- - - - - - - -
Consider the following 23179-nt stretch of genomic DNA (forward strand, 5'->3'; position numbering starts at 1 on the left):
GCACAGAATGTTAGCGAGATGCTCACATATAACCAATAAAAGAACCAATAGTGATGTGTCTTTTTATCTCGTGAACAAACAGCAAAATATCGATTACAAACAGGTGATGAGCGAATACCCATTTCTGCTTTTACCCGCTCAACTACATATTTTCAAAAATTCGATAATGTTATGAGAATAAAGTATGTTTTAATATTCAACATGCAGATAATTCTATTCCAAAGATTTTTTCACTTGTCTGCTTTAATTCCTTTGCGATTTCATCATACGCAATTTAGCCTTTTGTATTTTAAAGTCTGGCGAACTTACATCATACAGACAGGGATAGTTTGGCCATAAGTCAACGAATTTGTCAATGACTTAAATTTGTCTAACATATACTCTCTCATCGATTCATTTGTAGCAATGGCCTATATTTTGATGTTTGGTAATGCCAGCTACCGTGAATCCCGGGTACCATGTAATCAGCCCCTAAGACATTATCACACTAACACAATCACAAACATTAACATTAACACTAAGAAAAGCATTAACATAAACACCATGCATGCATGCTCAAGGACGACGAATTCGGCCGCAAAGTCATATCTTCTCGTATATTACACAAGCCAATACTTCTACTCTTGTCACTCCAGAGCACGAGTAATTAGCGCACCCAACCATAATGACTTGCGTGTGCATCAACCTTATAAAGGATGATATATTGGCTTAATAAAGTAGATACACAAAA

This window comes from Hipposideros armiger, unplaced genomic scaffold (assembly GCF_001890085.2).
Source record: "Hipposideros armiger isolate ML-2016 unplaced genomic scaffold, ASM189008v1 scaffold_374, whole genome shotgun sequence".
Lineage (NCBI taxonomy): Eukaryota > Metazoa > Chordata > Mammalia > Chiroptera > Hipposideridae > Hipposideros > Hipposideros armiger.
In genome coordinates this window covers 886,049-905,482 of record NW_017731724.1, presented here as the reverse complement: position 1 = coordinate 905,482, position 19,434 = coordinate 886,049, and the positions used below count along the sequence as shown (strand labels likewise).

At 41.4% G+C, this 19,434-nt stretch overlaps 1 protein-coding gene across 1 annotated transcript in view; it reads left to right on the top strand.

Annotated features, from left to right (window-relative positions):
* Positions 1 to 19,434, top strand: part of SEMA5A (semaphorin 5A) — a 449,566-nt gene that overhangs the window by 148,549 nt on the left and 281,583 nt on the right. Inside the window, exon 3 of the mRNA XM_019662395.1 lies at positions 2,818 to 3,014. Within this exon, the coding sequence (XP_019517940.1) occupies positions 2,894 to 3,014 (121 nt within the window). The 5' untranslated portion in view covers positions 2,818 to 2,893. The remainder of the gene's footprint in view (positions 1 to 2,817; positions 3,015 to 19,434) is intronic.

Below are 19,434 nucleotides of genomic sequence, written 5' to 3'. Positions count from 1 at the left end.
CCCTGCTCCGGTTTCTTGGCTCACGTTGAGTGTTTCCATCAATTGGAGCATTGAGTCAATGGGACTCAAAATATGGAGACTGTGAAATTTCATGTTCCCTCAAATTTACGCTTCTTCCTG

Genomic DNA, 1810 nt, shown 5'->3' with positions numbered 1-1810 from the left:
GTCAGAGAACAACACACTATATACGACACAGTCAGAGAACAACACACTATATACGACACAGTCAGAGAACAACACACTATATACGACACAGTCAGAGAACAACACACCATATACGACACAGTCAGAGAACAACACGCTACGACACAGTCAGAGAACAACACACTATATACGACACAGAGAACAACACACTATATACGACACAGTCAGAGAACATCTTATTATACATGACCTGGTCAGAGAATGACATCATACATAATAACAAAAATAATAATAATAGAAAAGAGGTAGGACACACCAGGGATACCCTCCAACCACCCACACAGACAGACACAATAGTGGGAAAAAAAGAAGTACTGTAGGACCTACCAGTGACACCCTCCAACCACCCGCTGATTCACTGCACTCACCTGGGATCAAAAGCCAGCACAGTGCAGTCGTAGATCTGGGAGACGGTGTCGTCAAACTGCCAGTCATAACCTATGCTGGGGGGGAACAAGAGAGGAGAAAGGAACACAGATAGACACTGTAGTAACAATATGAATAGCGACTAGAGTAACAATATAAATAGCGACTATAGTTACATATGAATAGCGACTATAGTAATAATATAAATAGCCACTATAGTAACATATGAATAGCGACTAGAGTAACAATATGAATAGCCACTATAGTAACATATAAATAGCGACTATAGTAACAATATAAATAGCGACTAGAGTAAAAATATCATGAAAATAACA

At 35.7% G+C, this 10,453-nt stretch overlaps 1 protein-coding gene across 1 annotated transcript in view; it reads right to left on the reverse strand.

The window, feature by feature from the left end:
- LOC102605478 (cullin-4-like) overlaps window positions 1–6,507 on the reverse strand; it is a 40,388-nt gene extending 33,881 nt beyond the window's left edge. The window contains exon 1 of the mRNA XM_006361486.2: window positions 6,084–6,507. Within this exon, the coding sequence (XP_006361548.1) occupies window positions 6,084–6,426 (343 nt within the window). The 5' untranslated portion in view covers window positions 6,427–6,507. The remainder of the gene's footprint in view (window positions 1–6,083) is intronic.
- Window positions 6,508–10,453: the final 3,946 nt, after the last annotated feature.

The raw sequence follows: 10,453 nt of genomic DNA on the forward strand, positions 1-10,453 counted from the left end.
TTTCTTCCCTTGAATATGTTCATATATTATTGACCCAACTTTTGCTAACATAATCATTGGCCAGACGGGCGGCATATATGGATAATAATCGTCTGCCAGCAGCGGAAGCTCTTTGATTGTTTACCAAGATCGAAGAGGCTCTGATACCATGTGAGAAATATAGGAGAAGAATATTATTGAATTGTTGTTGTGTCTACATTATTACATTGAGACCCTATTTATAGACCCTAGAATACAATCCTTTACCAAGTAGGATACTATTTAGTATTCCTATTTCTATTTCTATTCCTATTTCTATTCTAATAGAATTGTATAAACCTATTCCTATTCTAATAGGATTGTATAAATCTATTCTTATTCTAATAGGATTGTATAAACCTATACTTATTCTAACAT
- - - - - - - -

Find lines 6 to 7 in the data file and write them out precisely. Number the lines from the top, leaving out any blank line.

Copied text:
In genome coordinates this window covers 886,049-905,482 of record NW_017731724.1, presented here as the reverse complement: position 1 = coordinate 905,482, position 19,434 = coordinate 886,049, and the positions used below count along the sequence as shown (strand labels likewise).

At 41.4% G+C, this 19,434-nt stretch overlaps 1 protein-coding gene across 1 annotated transcript in view; it reads left to right on the top strand.